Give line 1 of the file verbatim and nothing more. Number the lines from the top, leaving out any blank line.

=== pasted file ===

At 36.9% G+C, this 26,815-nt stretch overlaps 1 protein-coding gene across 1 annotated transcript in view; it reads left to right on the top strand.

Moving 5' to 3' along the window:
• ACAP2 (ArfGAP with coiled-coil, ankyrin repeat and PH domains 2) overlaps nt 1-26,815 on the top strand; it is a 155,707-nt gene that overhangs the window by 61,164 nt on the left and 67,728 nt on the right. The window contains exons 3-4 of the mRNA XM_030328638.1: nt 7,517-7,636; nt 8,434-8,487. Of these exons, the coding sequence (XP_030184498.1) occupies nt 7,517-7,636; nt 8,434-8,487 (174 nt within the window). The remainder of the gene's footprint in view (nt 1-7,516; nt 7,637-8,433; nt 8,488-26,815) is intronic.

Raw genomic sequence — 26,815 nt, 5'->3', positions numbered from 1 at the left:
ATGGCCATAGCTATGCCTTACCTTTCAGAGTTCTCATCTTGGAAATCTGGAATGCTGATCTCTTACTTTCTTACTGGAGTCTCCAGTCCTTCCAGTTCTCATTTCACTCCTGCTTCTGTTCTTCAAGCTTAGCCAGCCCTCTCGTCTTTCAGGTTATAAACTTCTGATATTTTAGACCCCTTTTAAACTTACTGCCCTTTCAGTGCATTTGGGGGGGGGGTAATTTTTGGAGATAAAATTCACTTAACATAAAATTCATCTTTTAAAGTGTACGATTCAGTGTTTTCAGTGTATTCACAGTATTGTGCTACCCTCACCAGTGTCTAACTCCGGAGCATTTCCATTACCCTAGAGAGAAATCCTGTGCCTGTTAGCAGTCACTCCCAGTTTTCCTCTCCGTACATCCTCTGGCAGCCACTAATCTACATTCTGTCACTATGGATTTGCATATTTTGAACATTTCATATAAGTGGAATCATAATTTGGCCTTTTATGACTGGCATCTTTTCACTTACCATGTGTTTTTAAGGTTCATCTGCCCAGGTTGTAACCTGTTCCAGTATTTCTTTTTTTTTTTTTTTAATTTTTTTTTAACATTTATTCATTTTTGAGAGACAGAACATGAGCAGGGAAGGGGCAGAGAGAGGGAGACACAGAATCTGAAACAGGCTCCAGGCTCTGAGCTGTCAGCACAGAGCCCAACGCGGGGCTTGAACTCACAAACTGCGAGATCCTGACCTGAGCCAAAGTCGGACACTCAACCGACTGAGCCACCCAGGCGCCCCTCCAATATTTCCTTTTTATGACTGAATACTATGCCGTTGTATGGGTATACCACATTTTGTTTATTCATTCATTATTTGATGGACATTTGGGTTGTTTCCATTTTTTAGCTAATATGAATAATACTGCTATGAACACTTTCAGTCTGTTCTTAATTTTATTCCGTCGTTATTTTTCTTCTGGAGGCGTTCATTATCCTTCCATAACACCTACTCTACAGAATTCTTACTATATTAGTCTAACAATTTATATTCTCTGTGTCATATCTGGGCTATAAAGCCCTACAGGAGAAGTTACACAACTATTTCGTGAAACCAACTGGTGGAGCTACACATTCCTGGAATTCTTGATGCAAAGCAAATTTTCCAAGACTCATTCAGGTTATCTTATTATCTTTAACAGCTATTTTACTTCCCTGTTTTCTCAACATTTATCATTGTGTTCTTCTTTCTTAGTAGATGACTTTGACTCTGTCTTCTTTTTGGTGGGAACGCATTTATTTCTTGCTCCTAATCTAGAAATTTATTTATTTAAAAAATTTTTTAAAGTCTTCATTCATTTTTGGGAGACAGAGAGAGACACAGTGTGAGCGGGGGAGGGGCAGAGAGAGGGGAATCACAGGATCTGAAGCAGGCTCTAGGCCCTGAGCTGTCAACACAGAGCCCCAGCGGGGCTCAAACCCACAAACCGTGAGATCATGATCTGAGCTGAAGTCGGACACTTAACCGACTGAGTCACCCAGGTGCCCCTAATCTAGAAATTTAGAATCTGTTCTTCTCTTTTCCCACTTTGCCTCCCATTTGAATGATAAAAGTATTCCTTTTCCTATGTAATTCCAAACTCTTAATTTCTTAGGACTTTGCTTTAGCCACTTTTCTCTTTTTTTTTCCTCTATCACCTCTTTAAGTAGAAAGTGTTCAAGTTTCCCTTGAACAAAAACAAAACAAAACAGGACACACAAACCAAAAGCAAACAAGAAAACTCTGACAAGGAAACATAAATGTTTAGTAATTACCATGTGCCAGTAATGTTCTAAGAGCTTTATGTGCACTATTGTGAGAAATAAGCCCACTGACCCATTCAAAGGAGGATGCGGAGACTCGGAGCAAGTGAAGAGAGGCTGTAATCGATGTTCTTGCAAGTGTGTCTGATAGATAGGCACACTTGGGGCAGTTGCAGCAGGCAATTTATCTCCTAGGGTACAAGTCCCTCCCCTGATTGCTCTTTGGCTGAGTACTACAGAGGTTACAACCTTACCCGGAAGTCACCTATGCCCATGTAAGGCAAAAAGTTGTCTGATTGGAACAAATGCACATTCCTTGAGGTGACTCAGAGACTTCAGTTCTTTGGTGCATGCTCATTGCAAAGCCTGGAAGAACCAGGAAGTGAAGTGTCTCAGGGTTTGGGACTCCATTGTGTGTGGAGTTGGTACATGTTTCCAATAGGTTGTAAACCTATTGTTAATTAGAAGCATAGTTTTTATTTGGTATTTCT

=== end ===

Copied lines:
At 36.9% G+C, this 26,815-nt stretch overlaps 1 protein-coding gene across 1 annotated transcript in view; it reads left to right on the top strand.